Timely practice was developed to ensure that low-attaining maths students could improve their numeracy skills, use their previous learning as a firm foundation for new learning, solve word problems and independently and accurately apply their learning in exams.
Lesley Goddard, a maths teacher for over 25 years, acknowledged that the greatest obstacle to her low-attaining students was poor memory. Whether the students forgot within a day, a week, or a term – they weren’t able to remember work learned for long enough.
Lesley decided to take responsibility for her students’ revision within the classroom to improve her students’ attainment.
She used spaced learning – where work is repeatedly reviewed just before it will be forgotten, each time increasing the depth and duration of the memory.
Lesley used mastery learning – waiting until the students could independently and accurately answer questions on a bite size piece of learning – before moving on to teach something slightly harder within the same topic, ie scaffolding over time.
She used assessment for learning to find out what questions her students could do and feedback and more frequent questions to improve their memory and accuracy when needed.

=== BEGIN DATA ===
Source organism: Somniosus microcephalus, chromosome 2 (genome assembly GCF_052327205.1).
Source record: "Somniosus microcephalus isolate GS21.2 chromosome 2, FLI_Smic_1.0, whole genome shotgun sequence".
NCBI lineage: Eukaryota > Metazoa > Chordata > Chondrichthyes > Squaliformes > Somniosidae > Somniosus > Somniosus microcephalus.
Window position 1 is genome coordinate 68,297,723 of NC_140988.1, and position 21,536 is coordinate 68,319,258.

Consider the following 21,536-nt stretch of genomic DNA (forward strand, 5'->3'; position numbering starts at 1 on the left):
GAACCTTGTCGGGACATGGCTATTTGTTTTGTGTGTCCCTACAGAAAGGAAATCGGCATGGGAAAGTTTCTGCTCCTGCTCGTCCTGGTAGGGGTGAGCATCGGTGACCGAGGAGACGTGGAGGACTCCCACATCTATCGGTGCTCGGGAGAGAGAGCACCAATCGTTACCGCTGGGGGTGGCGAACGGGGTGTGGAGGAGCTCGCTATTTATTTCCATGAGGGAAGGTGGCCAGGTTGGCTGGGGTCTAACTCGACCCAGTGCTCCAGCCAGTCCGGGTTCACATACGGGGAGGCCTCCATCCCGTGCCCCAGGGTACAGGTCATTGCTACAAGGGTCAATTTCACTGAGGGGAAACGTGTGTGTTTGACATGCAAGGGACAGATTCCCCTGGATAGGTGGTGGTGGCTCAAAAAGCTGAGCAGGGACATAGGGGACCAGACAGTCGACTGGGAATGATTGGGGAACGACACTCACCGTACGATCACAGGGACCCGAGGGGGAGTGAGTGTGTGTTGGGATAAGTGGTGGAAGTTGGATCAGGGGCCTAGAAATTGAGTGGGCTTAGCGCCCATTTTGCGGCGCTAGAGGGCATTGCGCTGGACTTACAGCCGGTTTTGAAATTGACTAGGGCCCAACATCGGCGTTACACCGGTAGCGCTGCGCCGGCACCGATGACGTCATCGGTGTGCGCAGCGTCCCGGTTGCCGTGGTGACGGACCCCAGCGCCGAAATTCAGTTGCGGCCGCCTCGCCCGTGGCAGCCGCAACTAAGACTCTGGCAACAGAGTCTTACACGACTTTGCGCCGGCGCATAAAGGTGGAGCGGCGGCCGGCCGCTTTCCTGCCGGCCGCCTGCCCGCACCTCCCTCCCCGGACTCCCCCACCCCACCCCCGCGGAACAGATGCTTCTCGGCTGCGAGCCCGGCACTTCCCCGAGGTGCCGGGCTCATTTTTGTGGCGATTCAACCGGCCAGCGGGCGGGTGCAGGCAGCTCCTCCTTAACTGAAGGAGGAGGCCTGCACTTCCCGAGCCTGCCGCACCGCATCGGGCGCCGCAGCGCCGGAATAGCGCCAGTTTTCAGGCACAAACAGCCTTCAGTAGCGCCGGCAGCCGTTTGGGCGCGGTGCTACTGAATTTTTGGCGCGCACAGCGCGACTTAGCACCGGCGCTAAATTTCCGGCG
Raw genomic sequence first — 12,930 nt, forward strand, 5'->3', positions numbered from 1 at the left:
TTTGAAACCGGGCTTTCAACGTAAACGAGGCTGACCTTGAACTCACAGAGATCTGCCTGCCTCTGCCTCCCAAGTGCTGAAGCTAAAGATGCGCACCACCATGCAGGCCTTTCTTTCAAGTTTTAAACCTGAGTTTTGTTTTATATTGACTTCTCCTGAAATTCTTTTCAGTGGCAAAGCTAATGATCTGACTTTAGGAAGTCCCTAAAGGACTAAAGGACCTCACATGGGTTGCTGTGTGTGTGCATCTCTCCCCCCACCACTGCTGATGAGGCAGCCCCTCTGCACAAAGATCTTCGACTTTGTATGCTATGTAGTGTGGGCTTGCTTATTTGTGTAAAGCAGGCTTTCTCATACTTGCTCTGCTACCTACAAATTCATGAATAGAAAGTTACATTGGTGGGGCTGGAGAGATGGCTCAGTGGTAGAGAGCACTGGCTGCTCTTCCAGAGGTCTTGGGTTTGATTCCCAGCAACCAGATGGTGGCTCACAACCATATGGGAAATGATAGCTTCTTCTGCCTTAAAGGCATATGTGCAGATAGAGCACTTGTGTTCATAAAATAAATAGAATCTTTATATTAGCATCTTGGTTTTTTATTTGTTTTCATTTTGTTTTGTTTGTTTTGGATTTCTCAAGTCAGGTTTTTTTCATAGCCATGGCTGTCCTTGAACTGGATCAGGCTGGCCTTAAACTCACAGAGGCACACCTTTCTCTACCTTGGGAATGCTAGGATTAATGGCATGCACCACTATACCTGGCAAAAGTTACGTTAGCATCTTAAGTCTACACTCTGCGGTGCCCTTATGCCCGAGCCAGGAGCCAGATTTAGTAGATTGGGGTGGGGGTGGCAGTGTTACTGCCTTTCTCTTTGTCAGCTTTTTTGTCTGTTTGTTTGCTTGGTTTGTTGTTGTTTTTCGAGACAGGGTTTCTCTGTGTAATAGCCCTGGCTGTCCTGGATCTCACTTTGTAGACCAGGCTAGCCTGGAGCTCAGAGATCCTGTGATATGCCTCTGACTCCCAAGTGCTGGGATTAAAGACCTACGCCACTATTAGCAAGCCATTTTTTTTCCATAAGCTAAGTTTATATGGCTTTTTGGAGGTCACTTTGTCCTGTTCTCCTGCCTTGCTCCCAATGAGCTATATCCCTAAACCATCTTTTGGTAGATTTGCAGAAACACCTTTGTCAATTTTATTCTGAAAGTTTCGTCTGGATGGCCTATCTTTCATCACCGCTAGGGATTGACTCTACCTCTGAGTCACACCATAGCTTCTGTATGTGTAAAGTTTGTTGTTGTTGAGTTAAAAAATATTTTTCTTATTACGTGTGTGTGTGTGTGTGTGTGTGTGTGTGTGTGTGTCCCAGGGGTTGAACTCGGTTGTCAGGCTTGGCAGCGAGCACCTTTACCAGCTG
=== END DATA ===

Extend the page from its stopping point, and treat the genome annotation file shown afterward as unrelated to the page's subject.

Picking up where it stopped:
Lesley moved a group of low attainers from grades G-E to grades E-C, from disaffected and disengaged to active participants in learning, who used the vocabulary of growth mindset when they made mistakes or couldn’t remember. However the cost was high, two hours marking and preparation for a one hour lesson for 16 students. This was not going to be sustainable or scalable. What was needed was computer assistance.
Lesley teamed up with Simon Booth, a software engineer, and formed SRS Learning Limited, creators of timely practice – an app, a method of working and a textbook number of finely differentiated exam style questions.
When students are doing their timely practice, to the untrained eye it looks like students are doing a mixed bag of questions. A closer look reveals that the questions are different so copying is not possible, and that the students are more accurate than their maths set would predict. Looking at the work in the students’ folders reveals that the students have done a lot of work in a short time, that work the students find hardest to do is repeated more frequently, and that students are able to do between 70 and 80% of their work independently and accurately. Returning to the class the following year, an observer would find that students have moved on, are finding the work they learned last year “really easy” and are able and sometimes willing to teach their peers.
After four years of development, timely practice is a great but improving product. Employing a maths tutor for every student in each low attaining group would out-perform timely practice, but for those schools who cannot afford this, timely practice is the next best thing. SRS Learning are looking for schools to join the free (until July 2019) trial to robustly prove our claims.
Visit SRS Learning at Bett 2018, stand FS32, to discuss further.
For more information, visit SRS Learning’s website.